South Korea and the United States have also stepped up military drills this year, saying they are necessary to deter the nuclear-armed North.
The 2018 Comprehensive Military Agreement (CMA) was the most substantive deal to come from the months of meetings between leader Kim Jong Un and then-South Korean President Moon Jae-in.
With those talks long stalled, however, recent drills and shows of force along the fortified border between the Koreas have cast doubts on the future of the measures. South Korea has accused the North of repeatedly violating the agreement with artillery drills this year.
This year North Korea resumed testing of its long-range intercontinental ballistic missiles (ICBMs) for the first time since 2017, and South Korea and the United States say it has made preparations to resume nuclear testing as well.


Chinese cities relax testing rules as zero COVID-19 policy eases

Updated 05 December 2022

Chinese cities relax testing rules as zero COVID-19 policy eases

  • Local authorities have begun a slow rollback of the restrictions that have governed daily life for years
  • Chinese authorities on Monday reported 29,724 new domestic COVID-19 cases

BEIJING: Businesses reopened and testing requirements were relaxed in Beijing and other Chinese cities on Monday as the country tentatively eases out of a strict zero COVID-19 policy that sparked nationwide protests.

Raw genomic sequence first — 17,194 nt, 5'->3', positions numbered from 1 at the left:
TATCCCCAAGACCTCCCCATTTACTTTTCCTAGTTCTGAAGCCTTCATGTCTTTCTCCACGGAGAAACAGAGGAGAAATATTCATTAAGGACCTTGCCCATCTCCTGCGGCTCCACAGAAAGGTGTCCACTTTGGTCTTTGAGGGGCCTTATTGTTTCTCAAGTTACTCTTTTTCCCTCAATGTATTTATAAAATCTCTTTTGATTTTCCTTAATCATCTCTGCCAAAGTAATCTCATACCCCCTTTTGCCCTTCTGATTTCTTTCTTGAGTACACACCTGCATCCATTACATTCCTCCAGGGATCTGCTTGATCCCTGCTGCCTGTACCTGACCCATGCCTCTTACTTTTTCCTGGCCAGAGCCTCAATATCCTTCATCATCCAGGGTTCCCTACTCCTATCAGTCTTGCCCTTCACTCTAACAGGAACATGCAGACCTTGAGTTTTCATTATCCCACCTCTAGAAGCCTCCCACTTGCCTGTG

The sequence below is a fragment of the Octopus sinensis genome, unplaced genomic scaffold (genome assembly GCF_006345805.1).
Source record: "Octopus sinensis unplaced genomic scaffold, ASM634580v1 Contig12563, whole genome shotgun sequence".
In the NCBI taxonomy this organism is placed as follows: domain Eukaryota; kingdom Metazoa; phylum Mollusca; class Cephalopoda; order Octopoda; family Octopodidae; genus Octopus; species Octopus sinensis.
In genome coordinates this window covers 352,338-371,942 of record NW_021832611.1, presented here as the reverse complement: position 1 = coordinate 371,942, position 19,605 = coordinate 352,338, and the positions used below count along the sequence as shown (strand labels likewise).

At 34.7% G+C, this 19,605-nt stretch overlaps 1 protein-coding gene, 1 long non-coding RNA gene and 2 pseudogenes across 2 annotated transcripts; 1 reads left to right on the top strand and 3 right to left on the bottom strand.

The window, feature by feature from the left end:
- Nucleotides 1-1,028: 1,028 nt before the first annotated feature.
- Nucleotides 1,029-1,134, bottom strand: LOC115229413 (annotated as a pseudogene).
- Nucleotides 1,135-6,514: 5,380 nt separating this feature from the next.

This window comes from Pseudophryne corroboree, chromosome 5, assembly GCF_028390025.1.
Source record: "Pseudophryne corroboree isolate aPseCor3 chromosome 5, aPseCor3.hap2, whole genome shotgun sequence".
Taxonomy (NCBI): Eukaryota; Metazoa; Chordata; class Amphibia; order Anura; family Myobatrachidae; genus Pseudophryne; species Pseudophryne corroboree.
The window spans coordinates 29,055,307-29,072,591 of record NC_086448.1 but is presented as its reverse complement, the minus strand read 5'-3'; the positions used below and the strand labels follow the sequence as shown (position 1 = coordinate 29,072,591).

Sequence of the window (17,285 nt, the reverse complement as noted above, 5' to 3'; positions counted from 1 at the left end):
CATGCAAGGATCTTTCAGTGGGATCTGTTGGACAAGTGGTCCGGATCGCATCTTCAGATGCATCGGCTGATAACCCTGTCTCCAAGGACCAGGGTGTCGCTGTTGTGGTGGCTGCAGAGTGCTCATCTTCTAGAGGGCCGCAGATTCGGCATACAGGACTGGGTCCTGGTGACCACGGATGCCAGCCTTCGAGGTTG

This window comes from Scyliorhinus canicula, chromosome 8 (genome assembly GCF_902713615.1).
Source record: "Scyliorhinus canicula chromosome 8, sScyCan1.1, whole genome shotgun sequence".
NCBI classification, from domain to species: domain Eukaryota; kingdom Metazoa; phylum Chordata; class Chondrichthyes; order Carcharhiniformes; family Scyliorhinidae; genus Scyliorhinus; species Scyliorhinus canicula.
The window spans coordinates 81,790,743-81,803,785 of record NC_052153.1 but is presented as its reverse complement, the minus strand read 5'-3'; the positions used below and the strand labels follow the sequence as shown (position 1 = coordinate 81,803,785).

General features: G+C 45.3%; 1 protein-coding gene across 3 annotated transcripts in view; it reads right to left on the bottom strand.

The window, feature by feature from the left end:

Local authorities across China have begun a slow rollback of the restrictions that have governed daily life for years, encouraged by the central government’s orders for a new approach to fighting the coronavirus.
In the capital Beijing, where many businesses have fully reopened, commuters from Monday were no longer required to show a negative virus test taken within 48 hours to use public transport.
Financial hub Shanghai — which underwent a brutal two-month lockdown this year — was under the same rules, with residents able to enter outdoor venues such as parks and tourist attractions without a recent test.
Neighboring Hangzhou went a step further, ending regular mass testing for its 10 million people, except for those living in or visiting nursing homes, schools and kindergartens.
In the northwestern city of Urumqi, where a fire that killed 10 people became the catalyst for the recent anti-lockdown protests, supermarkets, hotels, restaurants and ski resorts reopened on Monday.
The city of more than four million in the far-western Xinjiang region endured one of China’s longest lockdowns, with some areas shut from August until November.
Authorities in Wuhan, where the coronavirus was first detected in late 2019, and Shandong scrapped the testing requirement for public transport on Sunday.